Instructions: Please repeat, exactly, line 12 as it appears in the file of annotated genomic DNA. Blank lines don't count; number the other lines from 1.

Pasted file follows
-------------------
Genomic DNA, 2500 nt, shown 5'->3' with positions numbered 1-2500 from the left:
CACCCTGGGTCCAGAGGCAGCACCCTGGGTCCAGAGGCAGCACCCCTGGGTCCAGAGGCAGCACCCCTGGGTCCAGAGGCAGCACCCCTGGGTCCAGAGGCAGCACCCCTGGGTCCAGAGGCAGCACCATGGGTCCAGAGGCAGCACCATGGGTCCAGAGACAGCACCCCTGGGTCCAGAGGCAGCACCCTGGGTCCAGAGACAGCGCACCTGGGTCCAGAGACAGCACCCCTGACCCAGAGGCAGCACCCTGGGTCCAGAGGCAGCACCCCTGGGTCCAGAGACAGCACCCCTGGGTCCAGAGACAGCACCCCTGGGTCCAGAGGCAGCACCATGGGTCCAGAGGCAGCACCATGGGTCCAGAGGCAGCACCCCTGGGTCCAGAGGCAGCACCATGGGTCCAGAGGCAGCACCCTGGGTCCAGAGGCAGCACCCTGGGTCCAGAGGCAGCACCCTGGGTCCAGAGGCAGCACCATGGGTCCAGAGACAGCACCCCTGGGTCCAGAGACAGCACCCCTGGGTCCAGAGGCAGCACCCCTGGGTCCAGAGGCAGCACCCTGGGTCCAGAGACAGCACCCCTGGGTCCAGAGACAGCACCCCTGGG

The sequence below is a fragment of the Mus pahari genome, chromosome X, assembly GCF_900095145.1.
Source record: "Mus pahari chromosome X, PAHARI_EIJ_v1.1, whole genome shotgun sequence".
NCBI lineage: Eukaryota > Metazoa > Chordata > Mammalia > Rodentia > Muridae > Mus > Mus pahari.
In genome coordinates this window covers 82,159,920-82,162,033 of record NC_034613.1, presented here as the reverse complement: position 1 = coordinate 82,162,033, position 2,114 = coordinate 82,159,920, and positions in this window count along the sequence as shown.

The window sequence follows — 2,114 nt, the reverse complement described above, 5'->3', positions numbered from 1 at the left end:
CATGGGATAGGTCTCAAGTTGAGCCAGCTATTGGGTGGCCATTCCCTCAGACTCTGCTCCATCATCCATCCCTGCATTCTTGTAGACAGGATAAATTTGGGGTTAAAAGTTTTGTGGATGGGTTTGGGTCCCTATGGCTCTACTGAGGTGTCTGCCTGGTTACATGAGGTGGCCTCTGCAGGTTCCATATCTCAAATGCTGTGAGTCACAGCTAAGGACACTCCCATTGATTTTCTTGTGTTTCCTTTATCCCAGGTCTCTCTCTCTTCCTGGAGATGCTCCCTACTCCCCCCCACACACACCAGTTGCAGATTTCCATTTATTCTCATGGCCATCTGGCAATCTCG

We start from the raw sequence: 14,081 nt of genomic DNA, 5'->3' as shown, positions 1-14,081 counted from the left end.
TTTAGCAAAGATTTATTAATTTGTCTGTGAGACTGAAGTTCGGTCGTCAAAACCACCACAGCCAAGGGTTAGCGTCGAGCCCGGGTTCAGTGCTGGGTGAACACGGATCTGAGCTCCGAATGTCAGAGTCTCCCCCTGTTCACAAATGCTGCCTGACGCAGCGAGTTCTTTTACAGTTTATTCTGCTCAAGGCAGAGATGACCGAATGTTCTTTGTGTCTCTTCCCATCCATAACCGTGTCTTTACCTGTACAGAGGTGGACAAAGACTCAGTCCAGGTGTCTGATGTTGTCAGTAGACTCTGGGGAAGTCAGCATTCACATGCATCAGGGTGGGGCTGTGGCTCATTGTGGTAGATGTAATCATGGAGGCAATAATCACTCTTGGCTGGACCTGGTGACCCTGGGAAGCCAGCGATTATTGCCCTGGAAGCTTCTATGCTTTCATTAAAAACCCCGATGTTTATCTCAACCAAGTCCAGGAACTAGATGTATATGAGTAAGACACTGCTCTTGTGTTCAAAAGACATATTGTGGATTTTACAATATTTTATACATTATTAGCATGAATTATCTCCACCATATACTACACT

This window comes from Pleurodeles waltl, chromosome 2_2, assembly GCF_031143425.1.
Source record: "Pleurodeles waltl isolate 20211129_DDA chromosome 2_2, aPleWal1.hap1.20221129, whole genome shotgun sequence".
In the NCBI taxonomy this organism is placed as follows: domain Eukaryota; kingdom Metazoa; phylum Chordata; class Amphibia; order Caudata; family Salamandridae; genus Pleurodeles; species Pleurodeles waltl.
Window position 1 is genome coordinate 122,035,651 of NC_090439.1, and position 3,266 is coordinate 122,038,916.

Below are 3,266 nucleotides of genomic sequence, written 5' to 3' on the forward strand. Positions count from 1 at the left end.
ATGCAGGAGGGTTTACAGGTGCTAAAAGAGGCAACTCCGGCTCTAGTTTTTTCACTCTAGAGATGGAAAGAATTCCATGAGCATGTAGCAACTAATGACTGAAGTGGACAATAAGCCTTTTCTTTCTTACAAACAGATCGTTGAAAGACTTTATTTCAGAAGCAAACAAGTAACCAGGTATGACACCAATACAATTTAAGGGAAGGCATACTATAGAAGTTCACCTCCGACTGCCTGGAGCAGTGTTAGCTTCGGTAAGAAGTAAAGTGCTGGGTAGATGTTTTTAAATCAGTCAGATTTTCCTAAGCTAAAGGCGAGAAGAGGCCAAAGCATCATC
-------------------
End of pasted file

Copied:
Source record: "Pleurodeles waltl isolate 20211129_DDA chromosome 2_2, aPleWal1.hap1.20221129, whole genome shotgun sequence".